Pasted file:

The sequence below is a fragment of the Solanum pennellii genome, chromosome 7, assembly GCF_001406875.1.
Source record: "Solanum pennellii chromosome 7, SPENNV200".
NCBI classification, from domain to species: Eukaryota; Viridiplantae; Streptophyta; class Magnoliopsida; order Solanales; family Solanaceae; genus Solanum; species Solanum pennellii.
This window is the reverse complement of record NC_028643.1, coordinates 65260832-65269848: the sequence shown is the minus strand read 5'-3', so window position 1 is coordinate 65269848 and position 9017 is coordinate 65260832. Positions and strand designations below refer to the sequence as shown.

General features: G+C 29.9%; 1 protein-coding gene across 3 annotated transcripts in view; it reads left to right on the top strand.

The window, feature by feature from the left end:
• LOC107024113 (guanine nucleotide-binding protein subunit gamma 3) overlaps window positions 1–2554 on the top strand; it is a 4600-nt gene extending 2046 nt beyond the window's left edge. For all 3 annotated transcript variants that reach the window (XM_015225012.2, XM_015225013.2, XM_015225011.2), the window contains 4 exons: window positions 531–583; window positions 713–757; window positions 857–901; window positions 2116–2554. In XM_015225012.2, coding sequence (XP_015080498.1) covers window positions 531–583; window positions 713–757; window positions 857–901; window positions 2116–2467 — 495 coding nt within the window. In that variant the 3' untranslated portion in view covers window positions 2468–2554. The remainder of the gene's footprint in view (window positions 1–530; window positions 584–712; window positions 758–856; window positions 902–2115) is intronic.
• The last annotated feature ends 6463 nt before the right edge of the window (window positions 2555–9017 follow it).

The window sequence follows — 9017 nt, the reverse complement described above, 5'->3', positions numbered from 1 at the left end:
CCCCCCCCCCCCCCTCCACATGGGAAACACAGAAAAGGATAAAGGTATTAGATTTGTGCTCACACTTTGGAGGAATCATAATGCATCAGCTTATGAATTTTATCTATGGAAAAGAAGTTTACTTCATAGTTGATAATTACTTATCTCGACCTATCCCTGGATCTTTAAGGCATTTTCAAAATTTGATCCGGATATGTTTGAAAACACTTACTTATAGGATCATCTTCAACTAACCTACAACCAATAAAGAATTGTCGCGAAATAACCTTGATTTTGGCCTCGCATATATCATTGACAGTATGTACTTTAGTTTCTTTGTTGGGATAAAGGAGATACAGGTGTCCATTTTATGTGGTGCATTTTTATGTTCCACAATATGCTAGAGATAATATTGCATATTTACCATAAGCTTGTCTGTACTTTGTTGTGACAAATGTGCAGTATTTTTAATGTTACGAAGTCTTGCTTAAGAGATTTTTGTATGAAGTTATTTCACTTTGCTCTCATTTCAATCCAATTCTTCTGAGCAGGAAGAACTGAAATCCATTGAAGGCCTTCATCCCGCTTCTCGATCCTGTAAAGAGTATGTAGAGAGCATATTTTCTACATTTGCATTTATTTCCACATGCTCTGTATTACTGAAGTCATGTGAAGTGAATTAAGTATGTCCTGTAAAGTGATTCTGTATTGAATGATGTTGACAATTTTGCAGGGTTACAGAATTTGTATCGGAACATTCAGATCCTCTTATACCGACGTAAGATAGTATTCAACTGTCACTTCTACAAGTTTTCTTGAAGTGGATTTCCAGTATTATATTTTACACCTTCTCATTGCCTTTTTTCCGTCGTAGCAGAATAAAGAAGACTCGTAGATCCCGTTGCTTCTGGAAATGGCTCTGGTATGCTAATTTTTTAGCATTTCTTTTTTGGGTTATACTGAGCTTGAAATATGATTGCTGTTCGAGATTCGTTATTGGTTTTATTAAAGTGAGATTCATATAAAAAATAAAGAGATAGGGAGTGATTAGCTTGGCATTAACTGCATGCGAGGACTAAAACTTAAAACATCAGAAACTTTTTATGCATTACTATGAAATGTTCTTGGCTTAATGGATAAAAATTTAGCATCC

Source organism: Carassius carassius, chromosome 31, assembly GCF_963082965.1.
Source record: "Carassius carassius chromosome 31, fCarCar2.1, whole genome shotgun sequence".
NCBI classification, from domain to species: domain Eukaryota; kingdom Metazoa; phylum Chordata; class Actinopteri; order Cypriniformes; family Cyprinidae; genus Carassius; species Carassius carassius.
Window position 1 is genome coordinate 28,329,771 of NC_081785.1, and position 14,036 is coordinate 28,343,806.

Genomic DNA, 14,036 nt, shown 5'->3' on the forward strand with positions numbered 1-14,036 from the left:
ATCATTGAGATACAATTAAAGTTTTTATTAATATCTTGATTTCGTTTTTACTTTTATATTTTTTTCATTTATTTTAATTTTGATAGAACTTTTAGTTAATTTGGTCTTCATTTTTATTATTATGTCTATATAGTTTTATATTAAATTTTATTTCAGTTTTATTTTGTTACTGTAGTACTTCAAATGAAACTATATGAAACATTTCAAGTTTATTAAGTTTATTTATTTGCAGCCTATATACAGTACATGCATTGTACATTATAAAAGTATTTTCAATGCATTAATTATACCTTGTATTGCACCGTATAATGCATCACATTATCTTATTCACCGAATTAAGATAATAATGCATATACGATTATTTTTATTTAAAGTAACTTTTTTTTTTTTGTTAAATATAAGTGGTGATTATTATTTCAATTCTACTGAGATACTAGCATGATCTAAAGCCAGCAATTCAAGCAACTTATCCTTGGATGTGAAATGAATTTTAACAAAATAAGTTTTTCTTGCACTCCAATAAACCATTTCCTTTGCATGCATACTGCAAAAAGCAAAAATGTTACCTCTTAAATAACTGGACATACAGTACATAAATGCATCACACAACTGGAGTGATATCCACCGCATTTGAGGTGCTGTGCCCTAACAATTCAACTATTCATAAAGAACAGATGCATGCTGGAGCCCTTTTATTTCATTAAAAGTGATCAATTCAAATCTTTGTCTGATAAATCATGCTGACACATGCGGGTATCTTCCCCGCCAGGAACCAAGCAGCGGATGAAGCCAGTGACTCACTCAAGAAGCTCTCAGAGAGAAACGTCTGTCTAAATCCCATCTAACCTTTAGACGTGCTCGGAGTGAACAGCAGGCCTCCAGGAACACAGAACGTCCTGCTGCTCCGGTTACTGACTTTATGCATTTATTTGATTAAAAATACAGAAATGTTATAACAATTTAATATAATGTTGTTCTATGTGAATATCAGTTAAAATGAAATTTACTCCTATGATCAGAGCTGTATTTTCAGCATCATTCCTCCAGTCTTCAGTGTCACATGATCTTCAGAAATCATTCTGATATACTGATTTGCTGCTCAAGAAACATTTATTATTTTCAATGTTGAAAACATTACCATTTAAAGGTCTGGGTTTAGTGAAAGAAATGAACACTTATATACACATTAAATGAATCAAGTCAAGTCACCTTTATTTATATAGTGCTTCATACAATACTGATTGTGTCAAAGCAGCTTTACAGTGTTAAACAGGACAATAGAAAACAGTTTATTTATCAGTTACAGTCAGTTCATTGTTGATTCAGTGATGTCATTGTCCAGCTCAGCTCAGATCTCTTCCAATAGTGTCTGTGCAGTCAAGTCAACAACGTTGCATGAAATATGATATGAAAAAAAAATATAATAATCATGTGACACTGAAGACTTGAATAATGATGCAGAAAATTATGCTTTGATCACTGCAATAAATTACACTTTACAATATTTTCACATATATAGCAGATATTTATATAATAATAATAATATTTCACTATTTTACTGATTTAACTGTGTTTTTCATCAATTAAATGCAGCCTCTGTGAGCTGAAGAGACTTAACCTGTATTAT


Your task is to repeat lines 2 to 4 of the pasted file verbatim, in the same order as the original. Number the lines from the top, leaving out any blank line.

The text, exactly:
Source record: "Solanum pennellii chromosome 7, SPENNV200".
NCBI classification, from domain to species: Eukaryota; Viridiplantae; Streptophyta; class Magnoliopsida; order Solanales; family Solanaceae; genus Solanum; species Solanum pennellii.
This window is the reverse complement of record NC_028643.1, coordinates 65260832-65269848: the sequence shown is the minus strand read 5'-3', so window position 1 is coordinate 65269848 and position 9017 is coordinate 65260832. Positions and strand designations below refer to the sequence as shown.